Samy & Amy totally lost it, both on TV and online. “You went full retard, man. Don’t go full retard,” says one of the comment posters in their Facebook page. They attacked customers, their employees, they even attacked Gordon Ramsay. Everyone who’s watched their episode in Kitchen Nightmares and followed their outbursts on Facebook will find no reason to side with their arguments.
You cannot retract what you said and clean up after yourself online. Samy & Amy may have deleted their posts, and released a final word—that they were hacked and they’re not the ones who posted those profanities on their FB page—but a lot of people already saw them on TV and the mess they made in Facebook. And some people already screen-capped their FB posts and blogged about them. Too late to take it all back.

4. Don’t be overly sensitive and take feedback personally.

In the words of one of their former employees, Samy & Amy think that “everyone is out to attack them.” Even Gordon Ramsay’s constructive criticisms Amy took as an “attack” to herself as a person. Don’t take negative feedback personally. Instead, take them as an opportunity to improve your business.
The thing is, unless your business is perfect, it’s impossible to not have a partial or negative review online. Unsatisfied customers, in fact, are more likely to say something online than the satisfied ones. So instead of taking these feedbacks personally, and attacking everyone who dares to say anything negative about your business, you should simply be polite, and take these criticisms constructively.

5. Don’t praise yourself.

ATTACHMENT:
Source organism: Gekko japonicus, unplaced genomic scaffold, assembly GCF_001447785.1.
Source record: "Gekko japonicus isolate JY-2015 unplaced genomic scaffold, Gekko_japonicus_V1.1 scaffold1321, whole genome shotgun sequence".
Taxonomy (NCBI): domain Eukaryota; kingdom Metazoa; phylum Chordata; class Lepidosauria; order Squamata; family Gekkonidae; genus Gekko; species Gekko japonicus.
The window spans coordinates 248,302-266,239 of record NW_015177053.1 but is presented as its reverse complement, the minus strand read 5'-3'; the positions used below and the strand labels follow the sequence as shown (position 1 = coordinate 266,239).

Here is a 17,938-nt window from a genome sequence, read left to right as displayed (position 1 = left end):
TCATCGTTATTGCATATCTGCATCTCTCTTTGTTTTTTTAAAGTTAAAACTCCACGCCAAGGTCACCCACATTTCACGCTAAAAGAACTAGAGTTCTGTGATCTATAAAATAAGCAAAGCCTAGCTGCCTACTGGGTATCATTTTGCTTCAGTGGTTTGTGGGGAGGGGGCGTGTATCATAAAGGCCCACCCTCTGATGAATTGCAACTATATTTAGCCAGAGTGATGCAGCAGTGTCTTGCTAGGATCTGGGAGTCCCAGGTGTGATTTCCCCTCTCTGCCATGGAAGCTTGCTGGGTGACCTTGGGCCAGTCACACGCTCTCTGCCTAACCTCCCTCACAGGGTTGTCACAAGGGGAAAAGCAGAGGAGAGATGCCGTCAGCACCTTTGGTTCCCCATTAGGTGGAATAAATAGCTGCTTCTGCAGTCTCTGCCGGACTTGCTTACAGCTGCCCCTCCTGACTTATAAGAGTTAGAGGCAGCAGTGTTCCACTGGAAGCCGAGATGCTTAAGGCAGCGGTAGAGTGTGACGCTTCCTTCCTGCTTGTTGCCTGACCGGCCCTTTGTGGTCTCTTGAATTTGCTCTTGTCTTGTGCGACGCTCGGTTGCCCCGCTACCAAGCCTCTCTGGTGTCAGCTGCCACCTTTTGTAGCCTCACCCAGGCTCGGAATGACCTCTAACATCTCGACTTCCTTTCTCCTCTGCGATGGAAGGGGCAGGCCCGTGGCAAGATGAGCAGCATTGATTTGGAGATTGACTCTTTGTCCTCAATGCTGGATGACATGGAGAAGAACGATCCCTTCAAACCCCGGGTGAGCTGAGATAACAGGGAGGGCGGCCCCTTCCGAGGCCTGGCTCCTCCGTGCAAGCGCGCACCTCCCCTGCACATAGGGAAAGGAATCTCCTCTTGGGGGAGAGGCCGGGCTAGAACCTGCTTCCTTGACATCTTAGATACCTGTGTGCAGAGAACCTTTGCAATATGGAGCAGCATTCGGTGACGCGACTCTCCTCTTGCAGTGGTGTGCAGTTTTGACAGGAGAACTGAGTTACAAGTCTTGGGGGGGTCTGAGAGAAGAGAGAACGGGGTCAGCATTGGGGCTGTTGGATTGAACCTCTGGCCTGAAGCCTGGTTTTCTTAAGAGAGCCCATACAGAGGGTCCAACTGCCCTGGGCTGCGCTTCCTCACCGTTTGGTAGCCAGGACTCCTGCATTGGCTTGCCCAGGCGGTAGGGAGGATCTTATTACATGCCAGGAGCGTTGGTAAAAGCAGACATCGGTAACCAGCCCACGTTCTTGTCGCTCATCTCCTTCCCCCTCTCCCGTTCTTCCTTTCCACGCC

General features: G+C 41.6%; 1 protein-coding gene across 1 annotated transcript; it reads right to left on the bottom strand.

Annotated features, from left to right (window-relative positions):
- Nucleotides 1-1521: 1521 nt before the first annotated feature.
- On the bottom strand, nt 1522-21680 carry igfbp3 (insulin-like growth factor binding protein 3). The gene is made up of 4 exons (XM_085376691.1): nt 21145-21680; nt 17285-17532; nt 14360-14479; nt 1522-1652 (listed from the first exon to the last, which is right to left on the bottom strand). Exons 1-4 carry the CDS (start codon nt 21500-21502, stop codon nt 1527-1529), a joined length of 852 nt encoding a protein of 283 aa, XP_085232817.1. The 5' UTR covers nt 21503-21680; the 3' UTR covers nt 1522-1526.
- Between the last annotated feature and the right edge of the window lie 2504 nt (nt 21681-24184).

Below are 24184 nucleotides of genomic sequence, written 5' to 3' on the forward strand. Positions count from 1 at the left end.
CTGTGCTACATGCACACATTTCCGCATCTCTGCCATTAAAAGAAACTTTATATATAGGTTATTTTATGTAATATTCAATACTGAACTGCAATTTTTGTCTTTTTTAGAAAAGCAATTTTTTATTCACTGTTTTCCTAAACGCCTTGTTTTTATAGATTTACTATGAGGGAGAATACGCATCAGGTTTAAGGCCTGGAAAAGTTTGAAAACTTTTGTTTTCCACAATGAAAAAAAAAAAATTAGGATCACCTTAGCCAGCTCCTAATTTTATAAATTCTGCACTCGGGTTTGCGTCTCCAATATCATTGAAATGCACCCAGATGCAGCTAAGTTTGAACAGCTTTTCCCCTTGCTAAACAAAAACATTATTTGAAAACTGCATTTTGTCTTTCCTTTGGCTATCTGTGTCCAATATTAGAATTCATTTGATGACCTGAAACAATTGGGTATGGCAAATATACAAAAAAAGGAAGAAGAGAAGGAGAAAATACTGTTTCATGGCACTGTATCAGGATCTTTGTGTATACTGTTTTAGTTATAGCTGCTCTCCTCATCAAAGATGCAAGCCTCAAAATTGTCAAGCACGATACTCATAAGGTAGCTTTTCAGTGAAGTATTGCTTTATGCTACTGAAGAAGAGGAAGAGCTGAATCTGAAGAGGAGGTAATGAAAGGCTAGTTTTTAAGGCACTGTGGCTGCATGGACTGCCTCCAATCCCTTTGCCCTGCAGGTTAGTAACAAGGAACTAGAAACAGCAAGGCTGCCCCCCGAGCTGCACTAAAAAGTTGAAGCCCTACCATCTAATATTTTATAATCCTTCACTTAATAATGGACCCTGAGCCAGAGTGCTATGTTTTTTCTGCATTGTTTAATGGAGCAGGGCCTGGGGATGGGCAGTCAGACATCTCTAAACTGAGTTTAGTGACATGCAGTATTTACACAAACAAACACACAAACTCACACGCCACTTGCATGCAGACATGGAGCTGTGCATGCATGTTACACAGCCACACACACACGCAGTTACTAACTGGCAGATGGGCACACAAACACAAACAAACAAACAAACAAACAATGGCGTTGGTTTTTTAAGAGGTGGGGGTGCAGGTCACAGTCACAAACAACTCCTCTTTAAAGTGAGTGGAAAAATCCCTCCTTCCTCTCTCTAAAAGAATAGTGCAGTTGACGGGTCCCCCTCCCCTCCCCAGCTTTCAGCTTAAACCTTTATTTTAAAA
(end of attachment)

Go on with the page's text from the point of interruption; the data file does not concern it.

It’s one thing to market your business, another thing to praise yourself for being so awesome. Let your customers do that. As a business, your job is to be awesome—to provide reliable products and good customer service—so that your customers will tell others that you’re awesome. Let the praises and appreciation come from those who genuinely appreciate and support your business.

6. Finally, don’t be a horrible person.

When one or two people are ganging up on you and saying bad things about you, they’re probably wrong. When you have 1 or 2 negative reviews online, those are probably isolated cases. But when your Facebook wall is suddenly flooded with comments telling you that you’re horrible, and you’re getting one bad review after another in rapid succession, and you find more and more leftover food in your customers’ plates, then there really must be something wrong about you. Have the courage to face criticisms head on and change for the better.
More importantly, treat your workers and colleagues nicely, and treat your customers with even more respect. Generosity and kindness come a long way in any business—if you show others kindness, you’re bound to receive kindness in return.

Adel Zsurzsan
Adel Zsurzsan

Adel Zsurzsan started as a Service Desk Analyst at transcosmos Information System. Currently based in transcosmos Hungary office, she now serves as the company's Business Development Advisor, helping the company grow and explore partnerships and opportunities. She speaks fluent English, Dutch, Romanian, Hungarian, German, French and Spanish.